‘The
play admires masculine power but also is aware of it’s drawbacks.’

How
far and in what way do you agree with this view?

We Will Write a Custom Essay Specifically
For You For Only $13.90/page!


order now

In
“A Streetcar Named Desire”, masculine power is presented in
various ways through different male characters. The outcomes
following their actions could be interpreted to admire and disapprove
of masculine power and the way in which women are affected by
masculine power is also a key component in the nature of its
portrayal. Tennessee Williams highlights the positives and negatives
of masculine power through the plot and the characterisation of male
characters.

In
“A Streetcar Named Desire”, Stanley is the main character that
represents male power. His control over his wife shows his dominance
and represents female submission to masculine power. Throughout the
play, animalistic imagery is used to describe Stanley. An example of
this is when Stanley is compared to an ape. This comparison connotes
physical power which is highlighted by Stanley’s past descriptions
such as “large and compact.” However, an alternate interpretation
could be that Williams is describing Stanley as undeveloped and
lacking intelligence. The theory of Darwinism suggests that humans
evolved from simple life forms such as apes, this relates to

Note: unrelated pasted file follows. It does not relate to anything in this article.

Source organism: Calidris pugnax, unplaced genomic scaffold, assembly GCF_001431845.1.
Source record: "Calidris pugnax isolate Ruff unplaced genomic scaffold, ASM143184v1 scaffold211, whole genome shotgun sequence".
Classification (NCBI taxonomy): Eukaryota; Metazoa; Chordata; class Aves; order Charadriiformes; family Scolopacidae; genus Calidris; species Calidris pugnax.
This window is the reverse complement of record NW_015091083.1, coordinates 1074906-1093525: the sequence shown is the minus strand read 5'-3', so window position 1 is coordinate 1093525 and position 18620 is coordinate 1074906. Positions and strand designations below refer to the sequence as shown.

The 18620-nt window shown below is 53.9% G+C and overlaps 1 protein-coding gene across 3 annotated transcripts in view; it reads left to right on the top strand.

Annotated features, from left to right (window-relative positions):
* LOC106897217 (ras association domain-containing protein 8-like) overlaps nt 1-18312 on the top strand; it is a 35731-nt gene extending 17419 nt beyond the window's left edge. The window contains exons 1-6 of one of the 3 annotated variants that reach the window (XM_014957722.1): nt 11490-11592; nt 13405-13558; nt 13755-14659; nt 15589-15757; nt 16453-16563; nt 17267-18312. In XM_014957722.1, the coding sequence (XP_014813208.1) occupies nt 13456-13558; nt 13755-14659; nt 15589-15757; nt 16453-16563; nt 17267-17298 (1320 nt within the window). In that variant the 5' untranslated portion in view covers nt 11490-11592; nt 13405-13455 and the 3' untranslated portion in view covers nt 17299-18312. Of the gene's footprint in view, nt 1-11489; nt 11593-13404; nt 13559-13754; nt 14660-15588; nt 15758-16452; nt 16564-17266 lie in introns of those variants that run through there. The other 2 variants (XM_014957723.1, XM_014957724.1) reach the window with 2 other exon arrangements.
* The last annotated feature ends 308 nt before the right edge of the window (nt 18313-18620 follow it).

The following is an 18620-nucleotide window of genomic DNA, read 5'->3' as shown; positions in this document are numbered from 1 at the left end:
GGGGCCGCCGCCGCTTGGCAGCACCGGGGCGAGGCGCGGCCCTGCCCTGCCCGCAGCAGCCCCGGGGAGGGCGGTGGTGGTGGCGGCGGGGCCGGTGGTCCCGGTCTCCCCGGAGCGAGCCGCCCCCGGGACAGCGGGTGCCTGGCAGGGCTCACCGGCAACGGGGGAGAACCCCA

Stanley’s description as an ape because it portrays
him as not evolved and incomplete in human
aspects such as conscience,
moral judgement and intelligence. This connection could suggest that
Stanley’s masculine power is only admirable to a certain extent and
that Tennessee is critical of the gender issues present
in
the 1940’s. A
gender
issue of power, favourable towards men, is mentioned by Stanley. He
refers to the Napoleonic code when he is speaking to Stella about
Belle Reve. The Napoleonic Code is
a
code of law recognized in New Orleans from the days of French rule
that places women’s property in the hands of their husbands.
This,
along with the abuse towards Stella, is demonstrative of the sexist
views and inequality during the 1940’s.

In
scene 3, it says in stage directions “The poker players wear
coloured shirts, solid blues, a purple, a red-and-white check,
a light green, and they are men as powerful as the primary colours.”
The primary colours have connotations of childhood and immaturity
which suggests their personalities are the same. This in contrast to
how they’re described as physically “strong”. Even though they
are in their “prime” of physical manhood, the primary colours
description can be seen as them not being in heir prime mentally
which suggests immaturity and simple thinking.

Another
way in which masculine power is portrayed is through the differences
in the language of males and females. Contrasting language is
predominantly exhibited by Stanley and Blanche. This is certainly
evident in the penultimate scene before the rape occurs. When Stanley
reveals Blanche’s dishonesty about Shep Huntleigh, his language is
assertive and insistent. Stanley says “As a matter of fact, there
was no wire at all!” The words “As a matter of fact” suggest he
is confident in his exclamation as he describes it as factual. The
exclamation mark enhances his assertiveness as he is speaking fast
and without hesitation. This is in contrast to Blanche’s reply as
she only says “Oh, Oh!” The use of onomatopoeia conveys her fear